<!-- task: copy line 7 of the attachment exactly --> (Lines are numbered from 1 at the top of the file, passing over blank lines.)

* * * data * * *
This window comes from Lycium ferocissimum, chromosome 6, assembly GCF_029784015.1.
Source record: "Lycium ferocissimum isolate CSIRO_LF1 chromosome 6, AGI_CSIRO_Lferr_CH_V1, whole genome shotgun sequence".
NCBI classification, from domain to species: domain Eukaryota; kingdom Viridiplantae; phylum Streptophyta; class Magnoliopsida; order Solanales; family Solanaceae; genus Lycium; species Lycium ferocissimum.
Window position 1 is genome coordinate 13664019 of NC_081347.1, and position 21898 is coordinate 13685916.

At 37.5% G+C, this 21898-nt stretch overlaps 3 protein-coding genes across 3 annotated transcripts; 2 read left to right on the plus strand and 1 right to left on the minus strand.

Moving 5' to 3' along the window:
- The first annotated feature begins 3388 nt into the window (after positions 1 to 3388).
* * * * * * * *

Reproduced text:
- The first annotated feature begins 3388 nt into the window (after positions 1 to 3388).